This species has a spotty and fragmented distribution throughout Hispaniola, from sea level up to 1,856 m asl. Surveys from 2008-2010 have recorded this species in 16 geographical localities of the Dominican Republic including Nalga de Maco, Salto de la Damajagua, San José de Las Matas, Armando Bermudez, José del Carmen Ramírez, Diego de Ocampo, San José de Ocoa, Camaano Deno, Loma La Canela, La Vega, Ebano Verde, Monte Plata, Sánchez Ramírez, La Humeadora, Miches and Los Haitises. These surveys have expanded this species' area of occupancy (AOO) since its last assessment in 2004 (G. Ross pers. comm. March 2011). However, even considering this expansion, the occupied area (herein taken as a proxy for AOO, although the actual AOO would be more restricted by virtue of the species' association with watersheds) in the Dominican Republic is estimated to be 1,527 km2 based on field work and presence of suitable habitat (R. Powell pers. comm. February 2012). While there is no estimate for its occupied area in Haiti, based on the current original forest cover (estimated to be 277.5 km2 or 1% of the original forest cover in Haiti; B. Hedges pers. comm. April 2012) and the rate of habitat loss experienced by this country, suitable sites are projected to disappear within 10-20 years (R. Powell pers. comm. February 2012; B. Hedges pers. comm. February 2012), so it is expected that this species' AOO will most likely not exceed 2,000 km2. Its current overall range (taken as a proxy for extent of occurrence) is estimated to be 37,774 km2, which evidences a reduction in the area historically demarcated as its range (R. Powell pers. comm. February 2012). Many watersheds with forested riparian zones no longer exist at sites where these frogs have been collected historically (R. Powell pers. comm. February 2012).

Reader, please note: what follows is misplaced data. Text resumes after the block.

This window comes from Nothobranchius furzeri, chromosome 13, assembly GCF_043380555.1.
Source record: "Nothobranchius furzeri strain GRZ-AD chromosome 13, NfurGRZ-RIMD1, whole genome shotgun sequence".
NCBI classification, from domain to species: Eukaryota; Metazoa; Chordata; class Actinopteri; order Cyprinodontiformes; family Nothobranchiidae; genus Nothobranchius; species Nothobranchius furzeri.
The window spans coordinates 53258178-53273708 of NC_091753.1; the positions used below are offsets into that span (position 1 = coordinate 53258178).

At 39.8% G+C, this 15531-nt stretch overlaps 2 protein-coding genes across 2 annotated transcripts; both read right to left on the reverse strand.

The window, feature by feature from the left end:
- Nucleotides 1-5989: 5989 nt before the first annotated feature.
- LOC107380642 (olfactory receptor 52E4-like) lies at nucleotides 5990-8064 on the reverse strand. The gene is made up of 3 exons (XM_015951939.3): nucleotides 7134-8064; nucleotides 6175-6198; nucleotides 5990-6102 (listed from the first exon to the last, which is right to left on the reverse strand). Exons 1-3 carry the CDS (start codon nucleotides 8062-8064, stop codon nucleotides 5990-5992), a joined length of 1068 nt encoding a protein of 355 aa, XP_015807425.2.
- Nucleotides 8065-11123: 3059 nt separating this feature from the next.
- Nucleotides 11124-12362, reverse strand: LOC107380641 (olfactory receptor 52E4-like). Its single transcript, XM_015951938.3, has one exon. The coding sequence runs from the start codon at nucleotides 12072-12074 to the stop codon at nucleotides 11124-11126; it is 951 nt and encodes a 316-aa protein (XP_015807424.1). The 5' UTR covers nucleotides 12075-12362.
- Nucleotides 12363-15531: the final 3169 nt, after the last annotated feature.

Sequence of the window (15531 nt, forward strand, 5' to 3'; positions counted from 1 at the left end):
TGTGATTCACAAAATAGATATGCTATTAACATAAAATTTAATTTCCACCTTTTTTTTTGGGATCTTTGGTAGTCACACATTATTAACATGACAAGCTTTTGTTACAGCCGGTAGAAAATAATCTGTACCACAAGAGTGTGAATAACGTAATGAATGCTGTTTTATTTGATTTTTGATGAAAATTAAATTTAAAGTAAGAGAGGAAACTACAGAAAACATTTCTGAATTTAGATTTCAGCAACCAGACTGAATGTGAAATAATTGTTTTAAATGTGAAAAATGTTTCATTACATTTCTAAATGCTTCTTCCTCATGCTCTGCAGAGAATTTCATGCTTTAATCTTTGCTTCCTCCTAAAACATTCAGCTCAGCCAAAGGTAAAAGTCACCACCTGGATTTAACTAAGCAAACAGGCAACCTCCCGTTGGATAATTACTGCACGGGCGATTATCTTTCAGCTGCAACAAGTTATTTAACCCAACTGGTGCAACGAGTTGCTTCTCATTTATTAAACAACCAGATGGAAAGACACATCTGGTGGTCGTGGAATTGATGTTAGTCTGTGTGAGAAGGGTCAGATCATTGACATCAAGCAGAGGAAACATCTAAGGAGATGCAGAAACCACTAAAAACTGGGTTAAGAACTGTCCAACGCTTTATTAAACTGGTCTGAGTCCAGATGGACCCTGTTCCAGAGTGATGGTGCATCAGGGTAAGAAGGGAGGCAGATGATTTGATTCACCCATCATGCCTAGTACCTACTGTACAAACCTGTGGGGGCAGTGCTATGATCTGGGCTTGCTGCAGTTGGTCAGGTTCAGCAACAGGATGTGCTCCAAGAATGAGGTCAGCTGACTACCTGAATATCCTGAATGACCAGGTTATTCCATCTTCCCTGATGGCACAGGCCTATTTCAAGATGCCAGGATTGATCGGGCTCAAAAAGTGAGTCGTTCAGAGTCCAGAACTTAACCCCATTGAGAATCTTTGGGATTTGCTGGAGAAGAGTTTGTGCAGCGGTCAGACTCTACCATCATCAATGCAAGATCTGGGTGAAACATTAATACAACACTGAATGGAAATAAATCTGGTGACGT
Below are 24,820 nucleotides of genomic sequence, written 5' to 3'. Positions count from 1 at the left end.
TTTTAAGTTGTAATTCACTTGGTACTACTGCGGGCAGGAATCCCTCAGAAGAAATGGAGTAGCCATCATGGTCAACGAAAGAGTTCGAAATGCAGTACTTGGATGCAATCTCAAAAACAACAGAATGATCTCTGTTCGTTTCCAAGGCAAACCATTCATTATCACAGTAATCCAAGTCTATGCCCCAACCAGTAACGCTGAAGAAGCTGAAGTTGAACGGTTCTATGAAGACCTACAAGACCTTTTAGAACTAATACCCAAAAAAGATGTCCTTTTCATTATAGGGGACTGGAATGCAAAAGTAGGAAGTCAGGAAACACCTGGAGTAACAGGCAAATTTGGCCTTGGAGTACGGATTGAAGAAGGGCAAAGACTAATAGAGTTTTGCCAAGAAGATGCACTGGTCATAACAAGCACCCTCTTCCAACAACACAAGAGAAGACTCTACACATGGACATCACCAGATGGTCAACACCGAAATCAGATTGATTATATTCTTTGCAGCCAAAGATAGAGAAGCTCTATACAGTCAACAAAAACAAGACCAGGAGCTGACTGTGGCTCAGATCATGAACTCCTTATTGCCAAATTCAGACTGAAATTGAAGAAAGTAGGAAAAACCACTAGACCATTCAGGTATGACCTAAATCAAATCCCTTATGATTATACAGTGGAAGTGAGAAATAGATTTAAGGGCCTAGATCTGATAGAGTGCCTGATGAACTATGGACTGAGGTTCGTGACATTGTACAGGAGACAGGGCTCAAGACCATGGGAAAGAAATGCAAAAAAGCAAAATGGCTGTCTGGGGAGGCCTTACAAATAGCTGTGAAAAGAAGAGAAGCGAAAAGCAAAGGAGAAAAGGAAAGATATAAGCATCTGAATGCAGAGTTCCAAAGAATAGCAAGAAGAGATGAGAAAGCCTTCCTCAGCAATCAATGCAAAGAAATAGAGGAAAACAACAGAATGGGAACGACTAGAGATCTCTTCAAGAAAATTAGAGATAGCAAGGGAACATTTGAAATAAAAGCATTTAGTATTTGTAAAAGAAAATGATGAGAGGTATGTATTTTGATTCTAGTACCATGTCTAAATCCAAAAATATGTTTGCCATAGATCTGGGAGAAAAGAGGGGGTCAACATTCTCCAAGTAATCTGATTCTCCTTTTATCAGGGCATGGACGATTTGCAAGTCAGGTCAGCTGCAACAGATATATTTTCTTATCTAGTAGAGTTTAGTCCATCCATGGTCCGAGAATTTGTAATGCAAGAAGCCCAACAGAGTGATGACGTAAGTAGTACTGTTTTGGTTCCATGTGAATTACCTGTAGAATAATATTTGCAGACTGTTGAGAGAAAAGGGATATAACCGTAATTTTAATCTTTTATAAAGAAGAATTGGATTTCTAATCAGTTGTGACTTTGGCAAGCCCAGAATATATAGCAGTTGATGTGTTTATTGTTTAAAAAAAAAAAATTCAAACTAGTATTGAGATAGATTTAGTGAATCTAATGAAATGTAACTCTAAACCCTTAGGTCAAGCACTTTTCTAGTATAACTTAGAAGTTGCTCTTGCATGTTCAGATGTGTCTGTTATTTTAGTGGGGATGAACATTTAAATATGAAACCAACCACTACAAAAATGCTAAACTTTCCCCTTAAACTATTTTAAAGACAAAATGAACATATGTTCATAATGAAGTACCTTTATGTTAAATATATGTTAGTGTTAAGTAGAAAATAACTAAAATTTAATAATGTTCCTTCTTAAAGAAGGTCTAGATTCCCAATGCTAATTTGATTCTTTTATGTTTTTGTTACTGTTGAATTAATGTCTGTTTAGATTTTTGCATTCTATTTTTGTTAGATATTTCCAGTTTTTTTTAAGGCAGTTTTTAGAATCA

Habitat and Ecology
It is a stream-breeding amphibian found in high-quality mountain streams associated with well-conserved mesic broadleaf forests (R. Powell pers. comm. December 2011; B. Hedges pers. comm. February 2012). It has also been found in areas with various land uses, such as cacao plantations, coffee plantations, pastures, crop agriculture, areas with livestock, and forestry activities (Pueblo Viejo Dominicana Corporation pers. comm. January 2012; Pueblo Viejo Dominicana Corporation pers. comm. July 2012). Recent surveys have revealed that, of a total of 90 transects, the species was found primarily in different forest types (N=79), but was also recorded in agricultural areas (N=7) and wetlands, including marshes (N=4)(Pueblo Viejo Dominicana Corporation pers.comm. July 2012). Most of the surveyed transects (N=65) had various land use practices in the surrounding area, with 25 transects surrounded by unaltered forests (Pueblo Viejo Dominicana Corporation pers.comm. July 2012). These survey results suggest that, although this frog is found in habitat types that are contained within a variety of different land uses, it requires forests as the main habitat pockets to subsist within these different landscapes. In terms of micro-habitat occupation, males have been reported to call from rocks or low vegetation near and in water. It has been observed breeding in slow-moving water at Diego de Ocampo in April 2009 (G. Ross pers. comm. March 2011). Due to the fact that it is a mountain stream-dweller, it is considered to be more sensitive to habitat destruction than many other species.